According to this report, the 13-km-long Punnapuzha reservoir, with an average width of 0.8 km lies right across the migratory path of the Asian elephant. This path lies between the Mukurthy National Park, Gudal division, and the Nilambur forest division on the southern edge of Mudumalai wildlife sanctuary. The project could result in segregating the elephant population, and confining them to non-viable patches. This, Varma points out, would also increase human-animal conflicts in and around the forested areas.

The Asian elephant migrates annually from the Wynad and Moyar plateaux to the Eastern Ghats (Moyar valley and its surrounding hills) following the monsoon. In other words, they pass through the very area that has been earmarked for this project. Incidentally, the Project Elephant Action Plan has identified the Nilgiri Eastern Ghats population as one of the most viable in Asia. The elephants here number over 6,300 and they are spread over a habitat of 12,000 sq km.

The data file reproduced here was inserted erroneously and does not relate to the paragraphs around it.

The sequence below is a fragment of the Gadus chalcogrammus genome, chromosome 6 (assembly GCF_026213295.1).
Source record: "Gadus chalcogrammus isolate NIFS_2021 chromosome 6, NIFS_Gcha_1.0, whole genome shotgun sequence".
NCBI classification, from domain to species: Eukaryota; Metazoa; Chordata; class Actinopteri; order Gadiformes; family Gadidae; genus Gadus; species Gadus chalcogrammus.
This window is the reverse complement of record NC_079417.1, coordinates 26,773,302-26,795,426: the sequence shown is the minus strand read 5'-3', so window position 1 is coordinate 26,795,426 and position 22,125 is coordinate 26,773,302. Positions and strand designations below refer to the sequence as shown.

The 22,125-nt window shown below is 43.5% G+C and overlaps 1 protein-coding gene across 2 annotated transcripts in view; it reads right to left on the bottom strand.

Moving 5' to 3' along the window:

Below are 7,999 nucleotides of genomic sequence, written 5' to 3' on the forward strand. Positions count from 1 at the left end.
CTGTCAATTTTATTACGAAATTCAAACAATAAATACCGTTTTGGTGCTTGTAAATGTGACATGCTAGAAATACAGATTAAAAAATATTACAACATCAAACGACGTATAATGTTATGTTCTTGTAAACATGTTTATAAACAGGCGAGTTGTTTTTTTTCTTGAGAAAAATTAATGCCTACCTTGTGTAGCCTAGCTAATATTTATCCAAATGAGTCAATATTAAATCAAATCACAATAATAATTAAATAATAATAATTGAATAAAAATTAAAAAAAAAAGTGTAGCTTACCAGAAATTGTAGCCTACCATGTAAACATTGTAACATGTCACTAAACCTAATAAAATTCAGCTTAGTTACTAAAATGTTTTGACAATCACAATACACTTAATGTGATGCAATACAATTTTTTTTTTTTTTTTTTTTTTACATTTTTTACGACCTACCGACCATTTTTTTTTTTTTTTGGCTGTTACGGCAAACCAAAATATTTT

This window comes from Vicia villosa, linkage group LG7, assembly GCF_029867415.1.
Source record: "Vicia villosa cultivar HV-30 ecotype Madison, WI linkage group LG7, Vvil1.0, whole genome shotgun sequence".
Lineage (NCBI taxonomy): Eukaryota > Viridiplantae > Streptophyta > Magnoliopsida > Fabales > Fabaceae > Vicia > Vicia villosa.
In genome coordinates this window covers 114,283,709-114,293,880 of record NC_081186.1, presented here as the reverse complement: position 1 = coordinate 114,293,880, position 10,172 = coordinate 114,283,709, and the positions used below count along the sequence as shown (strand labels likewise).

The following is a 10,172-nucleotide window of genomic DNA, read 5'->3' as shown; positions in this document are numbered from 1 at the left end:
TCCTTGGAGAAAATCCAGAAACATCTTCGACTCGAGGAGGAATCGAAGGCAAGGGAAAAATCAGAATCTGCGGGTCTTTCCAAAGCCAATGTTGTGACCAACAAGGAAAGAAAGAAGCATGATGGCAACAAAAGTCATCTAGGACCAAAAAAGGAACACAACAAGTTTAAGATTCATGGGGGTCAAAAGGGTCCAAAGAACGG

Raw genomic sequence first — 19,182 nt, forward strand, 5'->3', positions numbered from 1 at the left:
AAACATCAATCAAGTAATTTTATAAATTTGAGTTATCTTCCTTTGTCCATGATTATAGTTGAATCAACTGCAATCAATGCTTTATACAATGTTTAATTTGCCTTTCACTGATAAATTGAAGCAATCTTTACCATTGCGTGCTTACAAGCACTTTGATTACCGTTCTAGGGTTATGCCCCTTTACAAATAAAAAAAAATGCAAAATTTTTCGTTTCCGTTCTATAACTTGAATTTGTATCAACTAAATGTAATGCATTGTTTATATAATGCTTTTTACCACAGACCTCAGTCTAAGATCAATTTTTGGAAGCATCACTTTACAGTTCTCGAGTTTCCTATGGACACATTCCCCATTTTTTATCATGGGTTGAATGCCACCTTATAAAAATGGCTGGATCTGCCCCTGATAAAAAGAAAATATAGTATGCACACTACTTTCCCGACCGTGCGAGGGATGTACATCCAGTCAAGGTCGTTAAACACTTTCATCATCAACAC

The dam site of Pandiar-Punnapuzha power house, Pentstock and Surge Shaft which lie in the prime elephant habitat also supports panthers, tigers and the sloth bear. Segur also supports a very good population of the four-horned antelope, sambar, chital, striped hyenas, sloth bears and wild dogs, panthers, civets and pangolins. The submergence of forest in this area would lead to the loss of habitat for these species. The riverine forest which connects a lot of habitats would be affected by the submergence and this would take a toll on frugivorous species like monkeys, squirrels, sloth bears and various in the region. Many of the animals here find mention in Schedule 1 of Wildlife Protection Act.

The last word on the project should then go to Krupakar, a wildlife enthusiast and photographer. ``It is a `damned project', anyway you see it,'' he says.

(This article is part of a media fellowship awarded by National Foundation for India)